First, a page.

There are plenty of people in and around the NFL who wonder why former Bengals’ quarterback Ken Anderson isn’t in the Pro Football Hall of Fame. And it’s a valid question.
Because he’s qualified.
He was a former league MVP. He was a Comeback Player of the Year. He took the Bengals to their first Super Bowl. He led the NFL in passing four times, in passing yardage twice and set a single-season completion record in 1981 that stood for 27 years until Drew Brees broke it.
When he retired, he ranked sixth all-time in passing yardage and today not only ranks seventh in playoff passer ratings but holds at least 31 Bengals’ passing records. He was a Hall-of-Fame finalist twice, but the last time was 1998, and nothing happened then … or since.
So, all together, Bengals’ fans: Why isn’t Ken Anderson in Canton?
“I don’t know,” Anderson said on the latest Talk of Fame Network broadcast. “I guess because we didn’t win the Super Bowl. I’ve heard a lot of people say that; that had we won the game against San Francisco (Super Bowl XVI) maybe my chances would have been a lot better. Other than that, I don’t know.
“I’ve heard that maybe (it’s because) we play in a small market, and we weren’t exposed to the New Yorks, the Chicagos, the Washington, D.C.’s on a regular basis. I don’t know, and, to be honest, I don’t spend a lot of time thinking about it.”
That’s fine. But a lot of people do, especially Bengals’ fans. Of the modern-era quarterbacks not in Canton, Anderson and former New England and Oakland star Jim Plunkett are at the head of the class — with Plunkett winning two Super Bowls.
Which raises the question: Should Super Bowls be a measuring stick for Hall-of-Fame quarterbacks? Anderson hinted at it, and it’s always a topic of discussion when quarterbacks are candidates. In fact, of the modern-era quarterbacks who could have played in Super Bowls … or on teams that were in Super Bowls … only two — Dan Fouts and Warren Moon — never made it to the championship game.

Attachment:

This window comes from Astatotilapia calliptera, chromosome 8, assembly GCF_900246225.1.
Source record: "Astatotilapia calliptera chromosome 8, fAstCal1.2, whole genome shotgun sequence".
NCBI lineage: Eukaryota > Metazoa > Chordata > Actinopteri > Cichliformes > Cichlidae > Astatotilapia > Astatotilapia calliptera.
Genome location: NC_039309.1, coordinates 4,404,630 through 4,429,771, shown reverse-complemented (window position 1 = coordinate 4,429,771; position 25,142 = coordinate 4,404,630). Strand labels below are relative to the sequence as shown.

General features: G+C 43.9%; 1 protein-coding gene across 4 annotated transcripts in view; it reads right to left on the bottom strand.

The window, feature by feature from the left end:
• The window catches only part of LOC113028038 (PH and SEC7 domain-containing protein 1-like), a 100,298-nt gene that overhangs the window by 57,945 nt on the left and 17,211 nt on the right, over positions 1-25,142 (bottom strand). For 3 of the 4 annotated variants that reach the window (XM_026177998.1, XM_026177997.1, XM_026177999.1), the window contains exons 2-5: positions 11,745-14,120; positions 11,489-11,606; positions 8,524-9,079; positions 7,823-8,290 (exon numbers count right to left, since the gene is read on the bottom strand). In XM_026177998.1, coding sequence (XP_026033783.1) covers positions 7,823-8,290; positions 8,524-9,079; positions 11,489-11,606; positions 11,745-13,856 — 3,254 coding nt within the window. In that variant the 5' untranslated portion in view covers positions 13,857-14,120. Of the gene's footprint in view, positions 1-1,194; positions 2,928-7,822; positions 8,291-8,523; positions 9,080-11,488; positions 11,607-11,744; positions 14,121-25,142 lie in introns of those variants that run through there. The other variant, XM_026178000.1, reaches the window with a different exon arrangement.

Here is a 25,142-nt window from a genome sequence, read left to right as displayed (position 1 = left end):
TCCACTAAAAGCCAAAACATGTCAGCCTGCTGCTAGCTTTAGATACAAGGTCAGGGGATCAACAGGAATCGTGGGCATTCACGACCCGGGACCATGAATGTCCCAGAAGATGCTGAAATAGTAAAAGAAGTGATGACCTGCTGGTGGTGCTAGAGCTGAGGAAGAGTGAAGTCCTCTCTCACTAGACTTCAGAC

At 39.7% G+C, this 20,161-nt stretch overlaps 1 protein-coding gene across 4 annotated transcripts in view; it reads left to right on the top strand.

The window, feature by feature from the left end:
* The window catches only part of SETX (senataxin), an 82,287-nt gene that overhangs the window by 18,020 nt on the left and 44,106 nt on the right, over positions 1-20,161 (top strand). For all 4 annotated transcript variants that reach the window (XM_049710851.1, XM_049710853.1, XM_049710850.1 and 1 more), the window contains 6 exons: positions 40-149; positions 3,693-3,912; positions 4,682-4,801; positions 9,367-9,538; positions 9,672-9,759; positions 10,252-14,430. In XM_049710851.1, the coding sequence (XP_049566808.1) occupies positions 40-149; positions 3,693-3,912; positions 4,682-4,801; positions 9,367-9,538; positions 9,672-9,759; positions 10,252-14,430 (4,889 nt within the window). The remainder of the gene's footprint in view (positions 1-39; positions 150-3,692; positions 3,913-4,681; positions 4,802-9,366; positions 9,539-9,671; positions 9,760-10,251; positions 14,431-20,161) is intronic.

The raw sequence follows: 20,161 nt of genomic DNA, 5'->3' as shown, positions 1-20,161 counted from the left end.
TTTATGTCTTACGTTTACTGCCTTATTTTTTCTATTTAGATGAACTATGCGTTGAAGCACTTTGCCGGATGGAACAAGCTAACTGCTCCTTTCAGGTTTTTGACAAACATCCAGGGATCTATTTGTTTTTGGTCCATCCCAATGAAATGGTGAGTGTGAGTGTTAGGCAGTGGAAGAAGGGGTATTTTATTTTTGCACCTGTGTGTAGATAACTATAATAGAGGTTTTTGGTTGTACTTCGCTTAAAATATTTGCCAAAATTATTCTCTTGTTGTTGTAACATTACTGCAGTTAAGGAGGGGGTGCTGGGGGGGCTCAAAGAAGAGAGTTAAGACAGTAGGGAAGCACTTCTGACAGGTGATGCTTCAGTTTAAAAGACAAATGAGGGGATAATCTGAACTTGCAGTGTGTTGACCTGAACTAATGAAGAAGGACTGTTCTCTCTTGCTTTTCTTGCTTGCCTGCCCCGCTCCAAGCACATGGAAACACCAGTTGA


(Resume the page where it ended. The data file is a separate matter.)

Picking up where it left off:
Anderson made it once. Plunkett made it twice.
“I think it’s more pronounced when you look at who’s in the Hall of Fame, perhaps, or who may go in when they talk about quarterbacks and championships,” said Anderson. “And I think they talk about that with the quarterback position more than any other position. Of course, when you start talking coaches I think it’s that way as well.
“Certainly the guys that are in … I always say, ‘Who’s the greatest quarterback of all time?’ They talk, of course, Brady now with his number of Super Bowls. And Montana and Bradshaw. But I go back to Otto Graham. What was he in the last game of the year? Ten times and won seven? Nobody compares with that.”
Graham retired after a string of 10 straight championship games, winning his seventh in 1955. Talked out of retirement that year, he went on to become the league MVP and winner of the Hickok Belt, awarded annually to the professional athlete of the year. He retired after leading Cleveland to a 38-14 defeat of the L.A. Rams in the championship game and was inducted into the Hall in 1965.